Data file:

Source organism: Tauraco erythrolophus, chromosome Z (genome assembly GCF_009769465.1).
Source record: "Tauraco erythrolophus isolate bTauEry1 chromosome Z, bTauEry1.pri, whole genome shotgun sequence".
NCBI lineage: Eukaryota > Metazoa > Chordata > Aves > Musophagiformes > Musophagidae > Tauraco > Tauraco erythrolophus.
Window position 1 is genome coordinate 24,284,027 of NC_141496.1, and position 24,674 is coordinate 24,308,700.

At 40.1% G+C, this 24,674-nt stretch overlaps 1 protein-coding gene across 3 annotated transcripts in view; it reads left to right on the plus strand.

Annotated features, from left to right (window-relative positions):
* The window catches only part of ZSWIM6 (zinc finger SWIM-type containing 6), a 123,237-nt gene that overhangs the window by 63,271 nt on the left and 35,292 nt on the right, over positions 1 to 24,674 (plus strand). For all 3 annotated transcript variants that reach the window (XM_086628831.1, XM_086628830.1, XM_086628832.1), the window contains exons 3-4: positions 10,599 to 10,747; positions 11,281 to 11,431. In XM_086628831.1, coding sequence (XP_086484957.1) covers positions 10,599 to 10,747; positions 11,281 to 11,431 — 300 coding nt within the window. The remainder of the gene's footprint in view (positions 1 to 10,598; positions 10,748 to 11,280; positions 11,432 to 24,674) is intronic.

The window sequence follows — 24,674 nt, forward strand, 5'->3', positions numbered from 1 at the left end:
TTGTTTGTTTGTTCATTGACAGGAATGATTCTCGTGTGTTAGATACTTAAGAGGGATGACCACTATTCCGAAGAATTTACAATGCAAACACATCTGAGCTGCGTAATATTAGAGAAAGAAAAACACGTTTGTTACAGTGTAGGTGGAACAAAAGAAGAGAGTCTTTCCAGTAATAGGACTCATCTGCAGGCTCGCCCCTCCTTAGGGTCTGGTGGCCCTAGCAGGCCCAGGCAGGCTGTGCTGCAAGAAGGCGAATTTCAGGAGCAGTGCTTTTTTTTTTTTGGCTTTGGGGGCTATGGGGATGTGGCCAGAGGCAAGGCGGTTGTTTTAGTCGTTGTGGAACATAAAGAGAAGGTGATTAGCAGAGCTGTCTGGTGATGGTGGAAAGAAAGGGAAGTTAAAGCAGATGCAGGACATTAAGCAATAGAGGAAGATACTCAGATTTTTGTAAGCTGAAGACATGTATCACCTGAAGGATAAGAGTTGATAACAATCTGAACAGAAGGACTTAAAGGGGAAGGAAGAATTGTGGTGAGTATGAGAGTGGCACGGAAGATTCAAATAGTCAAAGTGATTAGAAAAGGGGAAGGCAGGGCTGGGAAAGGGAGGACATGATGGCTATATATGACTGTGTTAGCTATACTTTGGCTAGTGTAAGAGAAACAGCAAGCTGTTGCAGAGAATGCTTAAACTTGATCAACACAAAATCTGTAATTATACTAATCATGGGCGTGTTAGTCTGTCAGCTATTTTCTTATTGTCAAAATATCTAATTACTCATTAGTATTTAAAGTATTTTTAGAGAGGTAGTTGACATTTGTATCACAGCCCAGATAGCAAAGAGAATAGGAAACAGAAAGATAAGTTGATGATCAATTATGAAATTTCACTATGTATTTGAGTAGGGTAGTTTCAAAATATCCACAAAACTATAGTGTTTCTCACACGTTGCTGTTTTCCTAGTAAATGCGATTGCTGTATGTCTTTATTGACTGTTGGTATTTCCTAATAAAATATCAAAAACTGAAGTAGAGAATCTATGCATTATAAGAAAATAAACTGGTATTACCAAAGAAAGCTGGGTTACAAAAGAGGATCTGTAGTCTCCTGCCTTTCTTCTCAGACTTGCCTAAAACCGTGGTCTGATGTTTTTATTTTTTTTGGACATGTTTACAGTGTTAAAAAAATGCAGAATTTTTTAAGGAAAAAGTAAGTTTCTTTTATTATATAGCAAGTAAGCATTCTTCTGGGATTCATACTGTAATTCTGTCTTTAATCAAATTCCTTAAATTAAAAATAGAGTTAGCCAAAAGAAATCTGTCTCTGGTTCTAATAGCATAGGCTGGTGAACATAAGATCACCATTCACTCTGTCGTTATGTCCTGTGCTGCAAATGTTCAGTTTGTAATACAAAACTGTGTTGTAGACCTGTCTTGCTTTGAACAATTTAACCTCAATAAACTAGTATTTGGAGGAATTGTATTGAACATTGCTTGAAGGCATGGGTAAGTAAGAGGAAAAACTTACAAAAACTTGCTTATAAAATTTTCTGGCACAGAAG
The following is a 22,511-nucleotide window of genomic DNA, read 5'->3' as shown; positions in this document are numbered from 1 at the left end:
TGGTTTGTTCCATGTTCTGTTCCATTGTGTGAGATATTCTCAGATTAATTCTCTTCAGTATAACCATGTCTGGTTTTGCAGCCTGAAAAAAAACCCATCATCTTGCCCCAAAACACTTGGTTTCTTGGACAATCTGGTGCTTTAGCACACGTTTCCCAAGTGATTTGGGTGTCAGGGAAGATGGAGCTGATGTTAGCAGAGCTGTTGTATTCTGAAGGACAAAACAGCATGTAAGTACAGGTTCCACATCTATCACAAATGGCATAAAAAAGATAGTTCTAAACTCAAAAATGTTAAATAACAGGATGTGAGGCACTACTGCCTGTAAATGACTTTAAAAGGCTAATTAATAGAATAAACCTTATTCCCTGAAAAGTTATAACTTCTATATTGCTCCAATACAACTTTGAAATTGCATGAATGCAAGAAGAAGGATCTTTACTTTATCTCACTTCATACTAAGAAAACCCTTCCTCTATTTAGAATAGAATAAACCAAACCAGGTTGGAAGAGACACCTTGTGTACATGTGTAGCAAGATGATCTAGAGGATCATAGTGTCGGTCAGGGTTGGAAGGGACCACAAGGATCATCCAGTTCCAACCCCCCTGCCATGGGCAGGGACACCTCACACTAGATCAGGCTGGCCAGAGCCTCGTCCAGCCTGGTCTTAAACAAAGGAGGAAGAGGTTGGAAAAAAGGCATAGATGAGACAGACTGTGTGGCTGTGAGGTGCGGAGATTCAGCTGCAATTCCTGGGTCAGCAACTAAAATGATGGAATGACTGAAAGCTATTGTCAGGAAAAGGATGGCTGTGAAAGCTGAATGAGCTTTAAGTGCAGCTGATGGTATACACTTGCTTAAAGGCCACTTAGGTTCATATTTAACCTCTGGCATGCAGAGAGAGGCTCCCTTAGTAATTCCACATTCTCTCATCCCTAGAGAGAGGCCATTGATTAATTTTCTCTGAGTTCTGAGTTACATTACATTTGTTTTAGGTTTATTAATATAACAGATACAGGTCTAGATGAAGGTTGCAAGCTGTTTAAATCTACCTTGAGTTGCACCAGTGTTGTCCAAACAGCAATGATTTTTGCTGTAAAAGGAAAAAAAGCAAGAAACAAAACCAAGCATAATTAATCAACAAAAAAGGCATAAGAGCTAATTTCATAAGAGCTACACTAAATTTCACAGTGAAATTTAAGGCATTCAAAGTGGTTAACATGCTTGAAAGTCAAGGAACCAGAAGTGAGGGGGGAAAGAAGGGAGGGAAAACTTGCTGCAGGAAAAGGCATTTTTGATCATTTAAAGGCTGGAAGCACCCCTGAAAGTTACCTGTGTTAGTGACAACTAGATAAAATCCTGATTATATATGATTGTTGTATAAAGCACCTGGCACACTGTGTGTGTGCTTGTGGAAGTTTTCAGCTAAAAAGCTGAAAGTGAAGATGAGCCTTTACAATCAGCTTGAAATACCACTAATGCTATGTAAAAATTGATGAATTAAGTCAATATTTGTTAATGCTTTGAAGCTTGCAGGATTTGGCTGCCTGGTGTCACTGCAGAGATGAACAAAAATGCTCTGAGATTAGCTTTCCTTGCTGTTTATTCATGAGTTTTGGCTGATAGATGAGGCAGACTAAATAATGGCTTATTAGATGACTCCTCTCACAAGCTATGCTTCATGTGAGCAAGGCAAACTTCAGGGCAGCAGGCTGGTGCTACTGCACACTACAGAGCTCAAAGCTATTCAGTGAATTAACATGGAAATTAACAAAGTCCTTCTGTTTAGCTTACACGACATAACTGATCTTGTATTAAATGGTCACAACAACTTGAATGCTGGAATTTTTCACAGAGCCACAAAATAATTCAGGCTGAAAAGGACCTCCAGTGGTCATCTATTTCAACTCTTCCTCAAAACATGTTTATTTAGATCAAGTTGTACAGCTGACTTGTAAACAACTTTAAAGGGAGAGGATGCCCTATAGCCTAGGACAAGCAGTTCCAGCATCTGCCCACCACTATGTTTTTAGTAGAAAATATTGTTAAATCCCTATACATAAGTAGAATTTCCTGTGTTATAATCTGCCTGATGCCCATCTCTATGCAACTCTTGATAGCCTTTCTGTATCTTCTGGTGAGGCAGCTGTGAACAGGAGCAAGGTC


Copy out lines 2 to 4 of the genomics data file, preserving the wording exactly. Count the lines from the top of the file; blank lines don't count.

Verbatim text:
Source record: "Tauraco erythrolophus isolate bTauEry1 chromosome Z, bTauEry1.pri, whole genome shotgun sequence".
NCBI lineage: Eukaryota > Metazoa > Chordata > Aves > Musophagiformes > Musophagidae > Tauraco > Tauraco erythrolophus.
Window position 1 is genome coordinate 24,284,027 of NC_141496.1, and position 24,674 is coordinate 24,308,700.